Sunday, 9 June 2013

Northern Food on tour: Munchin' in München

Firstly an apology: I know the title of this post is atrocious, but I couldn't resist it. Sorry.

Munich, in common with every other German city I've had the pleasure of visiting, is great. Sausages, beer, attractive parks and squares, a super-efficient transport system with a kiosk selling Jägermeister in every station, friendly locals, and generally pleasant weather. What more could you want from a weekend break?

I was lying about one of the above. The weather. Rarely have I seen so much rain. It chucked it down almost constantly from our arrival on Thursday afternoon to our departure on Sunday night. I'm not talking drizzle here, but genuine soaked through in minutes pissing rain. So a stag weekend of loafing around in biergarten swiftly became a stag weekend loafing around in bierhallen. Not a great deal of difference really, and the news pictures of major flooding in cities less than an hour away made us realise that the persistent damp was little more than a minor inconvenience to our weekend of boozing.

This was my fifth visit to Germany, and let's just say it wasn't the first to have a rather beery focus. As a consequence I haven't got the slightest clue about more refined dining in the country, but I can tell you a thing or two about cheap eats, booze and fast food. Before I waffle on about Munich for a bit, here are my top five tips for cheap eats in Germany:

1) Eat in pubs (or beer gardens, halls or cellars). Entirely stereotypical I know, but you can't beat a good sausage and sauerkraut-fest. The quality is generally high and the prices low.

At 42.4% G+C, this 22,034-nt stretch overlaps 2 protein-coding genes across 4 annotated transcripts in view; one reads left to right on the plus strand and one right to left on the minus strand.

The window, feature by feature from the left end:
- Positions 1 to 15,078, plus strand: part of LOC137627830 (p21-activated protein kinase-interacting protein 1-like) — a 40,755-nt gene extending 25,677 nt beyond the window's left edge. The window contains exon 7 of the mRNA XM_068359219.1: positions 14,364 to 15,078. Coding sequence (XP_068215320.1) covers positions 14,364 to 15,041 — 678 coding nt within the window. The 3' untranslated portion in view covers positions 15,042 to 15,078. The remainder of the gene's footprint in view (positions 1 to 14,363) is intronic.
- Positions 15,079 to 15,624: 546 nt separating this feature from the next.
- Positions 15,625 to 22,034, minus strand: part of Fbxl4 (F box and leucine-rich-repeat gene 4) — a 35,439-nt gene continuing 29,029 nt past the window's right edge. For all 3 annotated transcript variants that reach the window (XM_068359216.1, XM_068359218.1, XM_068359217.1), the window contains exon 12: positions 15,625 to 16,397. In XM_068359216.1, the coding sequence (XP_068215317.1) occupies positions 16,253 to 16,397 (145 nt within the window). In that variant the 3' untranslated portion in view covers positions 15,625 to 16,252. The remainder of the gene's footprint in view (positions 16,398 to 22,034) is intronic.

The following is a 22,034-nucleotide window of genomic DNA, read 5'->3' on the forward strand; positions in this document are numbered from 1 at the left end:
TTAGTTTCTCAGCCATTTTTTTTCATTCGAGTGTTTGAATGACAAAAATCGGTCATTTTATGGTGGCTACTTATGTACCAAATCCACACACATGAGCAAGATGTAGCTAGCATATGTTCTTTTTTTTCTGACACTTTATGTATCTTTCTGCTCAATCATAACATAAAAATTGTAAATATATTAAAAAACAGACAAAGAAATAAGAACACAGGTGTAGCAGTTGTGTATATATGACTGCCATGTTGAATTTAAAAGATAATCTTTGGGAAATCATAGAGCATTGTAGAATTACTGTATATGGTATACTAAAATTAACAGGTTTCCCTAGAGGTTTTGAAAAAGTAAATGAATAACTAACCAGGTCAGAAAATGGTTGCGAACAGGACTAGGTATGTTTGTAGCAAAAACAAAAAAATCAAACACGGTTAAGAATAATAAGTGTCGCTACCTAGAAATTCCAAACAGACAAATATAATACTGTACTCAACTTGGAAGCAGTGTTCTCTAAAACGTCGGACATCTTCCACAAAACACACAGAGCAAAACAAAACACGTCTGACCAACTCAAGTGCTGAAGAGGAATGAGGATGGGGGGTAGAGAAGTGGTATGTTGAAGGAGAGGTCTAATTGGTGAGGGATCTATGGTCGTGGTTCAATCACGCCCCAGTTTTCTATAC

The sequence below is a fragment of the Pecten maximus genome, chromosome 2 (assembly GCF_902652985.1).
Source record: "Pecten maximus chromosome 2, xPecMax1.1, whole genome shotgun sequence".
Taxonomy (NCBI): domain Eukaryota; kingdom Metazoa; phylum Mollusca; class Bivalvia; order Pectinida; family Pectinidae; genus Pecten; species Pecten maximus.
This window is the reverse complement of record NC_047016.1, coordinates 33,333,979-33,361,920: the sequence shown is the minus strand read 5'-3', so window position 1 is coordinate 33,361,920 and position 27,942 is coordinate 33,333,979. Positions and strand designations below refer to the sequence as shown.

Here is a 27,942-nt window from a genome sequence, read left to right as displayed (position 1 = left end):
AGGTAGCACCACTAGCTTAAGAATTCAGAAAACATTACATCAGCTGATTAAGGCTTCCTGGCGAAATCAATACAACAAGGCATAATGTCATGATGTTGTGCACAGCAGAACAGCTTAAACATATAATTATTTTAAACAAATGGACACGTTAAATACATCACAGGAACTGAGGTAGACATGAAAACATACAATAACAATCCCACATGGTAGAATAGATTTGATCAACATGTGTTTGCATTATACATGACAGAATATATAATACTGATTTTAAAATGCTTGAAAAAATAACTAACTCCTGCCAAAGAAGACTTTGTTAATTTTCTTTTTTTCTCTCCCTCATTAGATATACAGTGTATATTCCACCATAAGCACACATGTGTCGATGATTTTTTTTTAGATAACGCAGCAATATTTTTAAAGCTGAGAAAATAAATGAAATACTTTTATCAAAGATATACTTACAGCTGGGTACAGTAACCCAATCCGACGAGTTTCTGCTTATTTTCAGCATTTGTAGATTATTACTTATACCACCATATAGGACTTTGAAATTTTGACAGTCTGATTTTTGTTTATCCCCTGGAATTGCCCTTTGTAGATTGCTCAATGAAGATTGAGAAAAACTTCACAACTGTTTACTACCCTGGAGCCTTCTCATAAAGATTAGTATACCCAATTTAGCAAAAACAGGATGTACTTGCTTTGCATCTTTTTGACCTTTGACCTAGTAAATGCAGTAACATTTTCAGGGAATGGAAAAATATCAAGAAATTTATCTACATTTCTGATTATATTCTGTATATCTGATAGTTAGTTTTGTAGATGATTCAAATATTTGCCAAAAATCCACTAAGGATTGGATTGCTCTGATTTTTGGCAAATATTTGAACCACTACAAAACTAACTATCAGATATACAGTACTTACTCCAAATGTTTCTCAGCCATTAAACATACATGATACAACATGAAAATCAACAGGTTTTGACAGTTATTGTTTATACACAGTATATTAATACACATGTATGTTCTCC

2) Go Turkish. There are at least 2.5 million people of Turkish origin in Germany, meaning that Turkish is by far the most prevalent non-native cuisine. Turkish food is everywhere, and usually good.

3) If you've risen too late our your lodgings don't provide one, look out for bars or cafes specialising in breakfast. Many of them serve set breakfasts of some generosity. If you go for the works you could be looking at juice, coffee and a colossal basket full of ham, salami, cheeses, bread rolls, pastries, jam, fruit, honey, yoghurt, smoked salmon, rye bread and whatever the hell else they can shoehorn in there.

4) Drink beer on the go. There's no stigma attached to drinking beer anywhere and everywhere in Germany. On the tube, in the streets, at the swimming baths (I kid ye not). May as well get a round in then. Just remember there's probably no stigma attached to it as people tend to behave themselves. High spirits and good cheer are fine. Fighting and puking are not.